“Rain on a tin roofs’ been the good things in my life,” sang Aussie country crooner James Blundell in his 1993 album The Road – in which he reminisced about spending a romantic evening sheltering from a storm. And as romantic as they can be, for solar installers metal rooftops can cause headaches. The challenge being, how to securely install heavy solar modules in place without compromising the roof itself.
The most commonly used solution in the Australian market to date has been anodized aluminium rails onto which the modules can be fastened. Colorado-based S-5! is looking to change this, with its PVKIT fastening system doing away with the need for rails and facilitating quicker installations, the company claims.
“It seems like the industry has been a race to the bottom in prices,” says Dustin Haddock, Vice President of Research and Development at S-5!. “When we first started in Australia, it seemed like Australia was getting the modules other nations wouldn’t take and that started happening with the racking manufacturers – it went downhill from there.
“But then last year, I heard the Aussie solar market was realizing this wasn’t the right way, and companies were doing something about the race to the bottom,” Haddock continues. “The Smart Energy Council and the Solar Cutters were instrumental in that. We got involved; our motto is “the right way” and we saw there were others who very much agree with that philosophy and want to lift the industry back up to a level of measurable quality assurance. And with that we decided, ‘let’s not give up on solar in Australia’ and get involved with these bodies, face-to-face with EPCs, and those who really care.”
S-5! has supplied some high profile installations in the United States, including the striking Apple World HQ in Cupertino, California and the GooglePlex in Mountain View, California. It has mounted more than 2 GW of metal-roof solar arrays globally, including Costco stores in Australia.
S-5! clamps and brackets were first pioneered in 1992 by company Founder and CEO, Rob Haddock and can be attached directly to the metal roof and the solar module – circumventing the need to rails, and obviating the requisite to find structural battens below for attachment. This can make module layout more flexible. Along with solar PV, the clamps and brackets are used for attaching things like satellite dishes, HVAC systems, and walkways onto metal roofs.
Dustin Haddock is leading S-5!’s efforts in Australia and the region and has been working with installers in Auckland to familiarize them with the rail-free approach.
“We had some contractors [in New Zealand] who had never done direct attach,” says Dustin Haddock – Rob’s son, “and others who were very skilled in rail setups. Installers who had never used our products were getting 1 kW installed on the roof much more quickly: four modules installed with direct attach in the same time it took them to do just one module on the rails.”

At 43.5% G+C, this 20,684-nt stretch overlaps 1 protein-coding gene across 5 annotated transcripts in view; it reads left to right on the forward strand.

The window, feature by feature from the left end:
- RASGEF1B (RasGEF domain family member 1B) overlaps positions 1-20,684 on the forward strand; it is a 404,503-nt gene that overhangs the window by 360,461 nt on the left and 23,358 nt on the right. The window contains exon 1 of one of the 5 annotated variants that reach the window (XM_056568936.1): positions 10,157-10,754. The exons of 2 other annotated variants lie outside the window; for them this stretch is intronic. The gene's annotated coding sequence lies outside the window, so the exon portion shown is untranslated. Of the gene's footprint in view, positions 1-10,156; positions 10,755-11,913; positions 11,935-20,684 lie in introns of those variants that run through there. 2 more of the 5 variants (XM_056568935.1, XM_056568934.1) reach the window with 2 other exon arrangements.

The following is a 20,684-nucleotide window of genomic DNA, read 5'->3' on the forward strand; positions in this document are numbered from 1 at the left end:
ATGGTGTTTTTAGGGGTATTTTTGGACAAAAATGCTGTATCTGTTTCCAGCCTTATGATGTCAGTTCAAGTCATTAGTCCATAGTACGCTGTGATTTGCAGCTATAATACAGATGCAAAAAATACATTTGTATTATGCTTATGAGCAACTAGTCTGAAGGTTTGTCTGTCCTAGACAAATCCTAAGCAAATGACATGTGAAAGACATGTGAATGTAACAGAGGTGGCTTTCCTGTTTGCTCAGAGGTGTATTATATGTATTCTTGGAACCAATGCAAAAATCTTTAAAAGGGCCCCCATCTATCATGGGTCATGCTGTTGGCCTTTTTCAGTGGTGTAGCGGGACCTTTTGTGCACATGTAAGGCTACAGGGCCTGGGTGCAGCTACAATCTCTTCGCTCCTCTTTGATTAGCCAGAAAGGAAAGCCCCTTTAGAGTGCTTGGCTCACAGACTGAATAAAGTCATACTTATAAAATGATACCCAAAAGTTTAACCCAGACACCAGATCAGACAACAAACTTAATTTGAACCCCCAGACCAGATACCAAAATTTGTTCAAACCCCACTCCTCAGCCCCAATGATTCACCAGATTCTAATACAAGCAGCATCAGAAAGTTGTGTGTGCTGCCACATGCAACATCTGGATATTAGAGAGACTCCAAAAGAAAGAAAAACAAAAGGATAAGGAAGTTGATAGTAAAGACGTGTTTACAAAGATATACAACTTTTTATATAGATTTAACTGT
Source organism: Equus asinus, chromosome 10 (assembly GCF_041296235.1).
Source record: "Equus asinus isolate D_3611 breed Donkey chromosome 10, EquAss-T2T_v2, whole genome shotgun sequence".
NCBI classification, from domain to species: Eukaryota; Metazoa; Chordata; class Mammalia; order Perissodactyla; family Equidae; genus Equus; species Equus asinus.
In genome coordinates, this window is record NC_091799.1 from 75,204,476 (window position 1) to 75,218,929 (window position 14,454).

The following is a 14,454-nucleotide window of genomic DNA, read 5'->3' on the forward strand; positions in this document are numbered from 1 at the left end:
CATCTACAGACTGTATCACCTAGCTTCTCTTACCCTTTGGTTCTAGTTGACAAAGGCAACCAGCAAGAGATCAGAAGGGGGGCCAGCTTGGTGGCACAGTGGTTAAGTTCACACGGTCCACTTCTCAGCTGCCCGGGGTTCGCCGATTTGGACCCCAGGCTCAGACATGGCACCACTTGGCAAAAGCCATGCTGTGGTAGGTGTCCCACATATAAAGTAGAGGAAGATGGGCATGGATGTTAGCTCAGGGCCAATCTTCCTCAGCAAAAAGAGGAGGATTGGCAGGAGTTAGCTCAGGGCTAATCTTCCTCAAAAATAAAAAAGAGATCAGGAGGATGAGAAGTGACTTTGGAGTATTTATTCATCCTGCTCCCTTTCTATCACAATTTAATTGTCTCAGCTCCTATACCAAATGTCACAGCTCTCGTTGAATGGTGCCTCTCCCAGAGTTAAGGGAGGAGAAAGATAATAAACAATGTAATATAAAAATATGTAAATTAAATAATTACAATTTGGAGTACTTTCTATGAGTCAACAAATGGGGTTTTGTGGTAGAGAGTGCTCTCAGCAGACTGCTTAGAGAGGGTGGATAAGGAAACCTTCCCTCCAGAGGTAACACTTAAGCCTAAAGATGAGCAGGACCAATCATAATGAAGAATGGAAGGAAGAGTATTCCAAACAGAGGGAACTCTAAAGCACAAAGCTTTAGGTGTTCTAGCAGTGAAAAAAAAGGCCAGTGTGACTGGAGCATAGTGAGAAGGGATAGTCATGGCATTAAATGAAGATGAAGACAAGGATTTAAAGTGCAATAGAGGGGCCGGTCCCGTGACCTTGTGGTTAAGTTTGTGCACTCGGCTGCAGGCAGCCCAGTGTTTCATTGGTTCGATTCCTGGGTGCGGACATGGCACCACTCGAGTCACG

“We just used our first S5 rail-less system on a 100kW commercial solar in Auckland,” reports Luke Nutting, the managing director of Lightforce Energy. “Once we got a hang of how the system worked, which was picked up incredibly quickly by the whole team, we were installing one panel every 80-120 seconds. This meant we could install rows of 17 panels in around 21 minutes.”
The question of cost
Haddock explains the S-5! clamps are competitive with a rail-based system on cost – particularly for larger arrays. In residential rooftops, the inclination of the roof can increase the labor cost over flat roofs. However it also brings into play the weight advantage S-5! clamps have over racks, which can come in at an 80% reduction, the company claims.
“If it is a commercial job and in some cases, depending on layout, we are more affordable or right on par,” says Haddock. “On residential buildings, our system may end up costing more when looking at part costs alone – particularly for a steep slope. But for a bigger job, our clamps are really competitive – part costs are the same or lower; however, there are logistics and labor savings.
“There are a lot of complications that come with a rail. An S-5! mounting system consists of only three components, whereas a rail mounted system consists of up to 10 components. With our system, very little staging needs to be done: you just start dropping modules in, and that is why we have record speeds. The labor and freight savings are huge.”
Haddock says that the S-5! mountings result in a weight of 1.3-1.7kg/kWp compared with 8-10kg/kWp for a railed mounting structure. He adds that arrays using the S-5! Systems distribute load more evently across the roof. Storing and transporting the rails can also be cumbersome. With S-5! on the typical residential job of 6-8 kWp, all mounting goods can be taken up the ladder in a bucket along with all tools needed for the install.
At present, the PVKIT is designed to work specifically with framed modules, although S-5! Reports that it has a frameless clamping system under development.
In terms of dispersing heat, important to keep module operating temperatures on the roof down, Haddock says that the clamps fasten the modules planar but offset to the roof. However, with a trapezoidal roof profile, corry or Kliplok the modules sit 100mm above the surface, allowing for sufficient airflow to maximize module output. “And, it also helps with wire management and reaching under the module,” adds Haddock.
S-5! reports that historically it has worked very closely with U.S.-based module maker SunPower but has established similar partnerships to co-qualify its products with TrinaSolar, Q-Cells and JinkoSolar, among others. Its current Australian distributors are Rapid System Solutions and Mak Fastener Specialists.